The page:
The Beauty in English Language
Posted by Sarat Gamini on June 01, 2009

We’ll, let us begin with a box, and the plural is boxes,
But the plural of ox becomes oxen, not oxes.
One fowl is a goose, but two are called geese,
Yet the plural of moose should never be meese.
You may find a lone mouse or a nest full of mice,
Yet the plural of house is houses, not hice.
If the plural of man is always called men, then shouldn't the plural of pan be called pen?
If I speak of my foot and show you my feet, and I give you a boot, would a pair be called beet?
If one is a tooth and a whole set are teeth, why shouldn't the plural of booth be called beeth?
Then one may be that, and three would be those, yet that in the plural would never be hose, and the plural of cat is cats, not cose.

We speak of a brother and also of brethren, but though we say mother, we never say methren.
Then the masculine pronouns are he, his and him, but imagine the feminine: she, shis and shim!
Let's face it - English is a crazy language.
There is no egg in eggplant or ham in hamburger; neither apple nor pine in pineapple.
English muffins weren't invented in England.
We take English for granted, but if we explore its paradoxes, we find that quicksand can work slowly, boxing rings are square, and a guinea pig is neither from Guinea nor is it a pig.
And why is it that writers write but fingers don't fing,
grocers don't groce and hammers don't ham?
Doesn't it seem crazy that you can make amends but not one amend?
If you have a bunch of odds and ends and get rid of all but one of them, what do you call it?
If teachers taught, why didn't preachers praught?
If a vegetarian eats vegetables, what does a humanitarian eat?

Sometimes I think all the folks who grew up speaking English should be committed to an asylum for the verbally insane.
In what other language do people recite at a play and play at a recital?
We ship by truck but send cargo by ship.
We have noses that run and feet that smell.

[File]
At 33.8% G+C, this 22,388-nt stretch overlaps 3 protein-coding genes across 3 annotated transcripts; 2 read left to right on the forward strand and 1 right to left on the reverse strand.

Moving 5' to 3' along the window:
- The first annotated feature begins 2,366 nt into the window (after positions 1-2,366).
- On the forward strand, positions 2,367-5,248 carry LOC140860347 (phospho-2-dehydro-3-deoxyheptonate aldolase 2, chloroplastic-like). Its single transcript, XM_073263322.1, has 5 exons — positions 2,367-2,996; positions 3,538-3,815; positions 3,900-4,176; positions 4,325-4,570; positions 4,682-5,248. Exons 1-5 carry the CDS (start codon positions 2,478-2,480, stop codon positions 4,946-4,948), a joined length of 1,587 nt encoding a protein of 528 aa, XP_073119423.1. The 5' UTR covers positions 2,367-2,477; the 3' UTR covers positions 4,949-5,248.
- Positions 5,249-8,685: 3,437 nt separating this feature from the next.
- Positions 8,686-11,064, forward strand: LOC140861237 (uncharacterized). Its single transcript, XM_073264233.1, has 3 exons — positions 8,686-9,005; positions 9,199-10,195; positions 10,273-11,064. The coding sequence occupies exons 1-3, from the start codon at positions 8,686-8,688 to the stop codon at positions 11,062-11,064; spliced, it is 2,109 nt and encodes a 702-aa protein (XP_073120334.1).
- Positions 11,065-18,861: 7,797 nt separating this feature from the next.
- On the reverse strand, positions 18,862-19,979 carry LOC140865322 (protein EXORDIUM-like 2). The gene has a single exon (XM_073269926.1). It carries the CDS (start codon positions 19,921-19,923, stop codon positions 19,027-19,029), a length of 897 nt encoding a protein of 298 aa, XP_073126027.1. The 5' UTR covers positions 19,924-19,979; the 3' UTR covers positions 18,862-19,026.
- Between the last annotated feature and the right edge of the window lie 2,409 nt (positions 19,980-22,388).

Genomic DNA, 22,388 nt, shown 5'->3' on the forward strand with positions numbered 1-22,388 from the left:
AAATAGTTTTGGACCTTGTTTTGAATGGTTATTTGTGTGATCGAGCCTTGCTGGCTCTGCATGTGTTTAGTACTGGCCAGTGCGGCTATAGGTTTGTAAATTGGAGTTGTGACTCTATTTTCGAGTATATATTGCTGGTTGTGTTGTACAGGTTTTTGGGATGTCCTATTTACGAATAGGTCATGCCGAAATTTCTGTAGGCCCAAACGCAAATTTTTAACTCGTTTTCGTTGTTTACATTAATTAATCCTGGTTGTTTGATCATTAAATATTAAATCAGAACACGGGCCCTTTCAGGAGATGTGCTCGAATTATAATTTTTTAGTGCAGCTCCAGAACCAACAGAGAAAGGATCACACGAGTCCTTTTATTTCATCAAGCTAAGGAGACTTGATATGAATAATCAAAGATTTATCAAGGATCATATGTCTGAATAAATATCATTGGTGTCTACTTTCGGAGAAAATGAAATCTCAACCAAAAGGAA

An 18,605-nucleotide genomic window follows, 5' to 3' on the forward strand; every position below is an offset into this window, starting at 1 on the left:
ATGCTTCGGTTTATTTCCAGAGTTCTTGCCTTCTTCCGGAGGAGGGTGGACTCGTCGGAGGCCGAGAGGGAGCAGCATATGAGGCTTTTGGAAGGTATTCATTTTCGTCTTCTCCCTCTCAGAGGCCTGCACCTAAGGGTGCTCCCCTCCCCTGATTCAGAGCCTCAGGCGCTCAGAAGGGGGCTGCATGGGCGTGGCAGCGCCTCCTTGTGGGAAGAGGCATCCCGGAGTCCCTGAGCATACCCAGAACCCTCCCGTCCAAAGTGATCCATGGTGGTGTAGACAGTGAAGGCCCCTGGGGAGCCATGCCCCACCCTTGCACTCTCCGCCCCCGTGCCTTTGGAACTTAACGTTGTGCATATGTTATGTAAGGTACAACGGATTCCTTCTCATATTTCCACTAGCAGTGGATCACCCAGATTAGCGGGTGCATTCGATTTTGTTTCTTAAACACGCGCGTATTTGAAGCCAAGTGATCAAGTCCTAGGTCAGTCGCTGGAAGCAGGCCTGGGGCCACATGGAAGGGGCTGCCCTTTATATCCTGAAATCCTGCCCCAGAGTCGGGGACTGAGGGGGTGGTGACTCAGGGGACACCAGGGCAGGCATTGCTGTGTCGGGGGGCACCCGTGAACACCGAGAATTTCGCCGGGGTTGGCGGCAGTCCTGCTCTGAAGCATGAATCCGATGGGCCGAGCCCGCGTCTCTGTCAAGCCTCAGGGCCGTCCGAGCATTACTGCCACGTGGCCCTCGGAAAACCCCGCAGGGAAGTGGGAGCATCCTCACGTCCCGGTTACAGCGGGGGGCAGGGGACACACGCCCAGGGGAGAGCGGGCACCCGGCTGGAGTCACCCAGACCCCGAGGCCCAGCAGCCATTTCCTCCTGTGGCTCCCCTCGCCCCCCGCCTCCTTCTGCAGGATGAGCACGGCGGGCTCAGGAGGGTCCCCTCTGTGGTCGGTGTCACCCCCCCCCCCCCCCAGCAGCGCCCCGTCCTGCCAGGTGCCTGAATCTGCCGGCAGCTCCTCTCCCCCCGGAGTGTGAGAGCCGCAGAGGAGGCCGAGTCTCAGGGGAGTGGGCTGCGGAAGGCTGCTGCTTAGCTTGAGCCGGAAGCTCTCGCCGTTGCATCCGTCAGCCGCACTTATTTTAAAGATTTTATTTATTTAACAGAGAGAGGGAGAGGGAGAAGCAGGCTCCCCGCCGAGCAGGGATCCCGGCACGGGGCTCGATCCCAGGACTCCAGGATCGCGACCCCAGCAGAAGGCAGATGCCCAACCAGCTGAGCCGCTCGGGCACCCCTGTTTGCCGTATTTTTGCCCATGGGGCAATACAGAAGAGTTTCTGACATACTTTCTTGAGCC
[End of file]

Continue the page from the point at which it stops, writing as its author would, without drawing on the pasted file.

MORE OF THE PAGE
We park in a driveway and drive in a parkway.
And how can a slim chance and a fat chance be the same, while a wise man and a wise guy are opposites?
You have to marvel at the unique lunacy of a language in which your house can burn up as it burns down, in which you fill in a form by filling it out, and in which an alarm goes off by going on.
And, in closing, if Father is Pop, how come Mother's not Mop?

1 comment:

  1. What a joy! I have much I common with you on this one. In fact, when I wrote what I laughingly describe as 'my memoirs' I called them 'Word by Word' and they began with the comment: 'I have always loved words.......' The older I get the more important they become - not particularly the pedantry of 'good grammar' (important though that is)but rather the clarity of what is being said and its implications. I constantly find myself 'analysing' what politicians and the like say, testing it for logic, contradiction, integrity, clarity etc. I have always felt that the Tony Judt comment is so true: '..... For many centuries in the western tradition, how well you expressed a position corresponded closely to the credibility of your argument. Rhetorical styles might vary from the spartan to the baroque, but it was never a matter of indifference: poor expression belied poor thought. Confused words suggested, at best, confused ideas. There is now a glib "popular" articulacy based upon shoddy prose and quality of argument and when words lose their integrity so do the ideas they express.' Judt was right - we see it everyday in the debating chamber at Westminster and read it on most of the national press and other media outlets.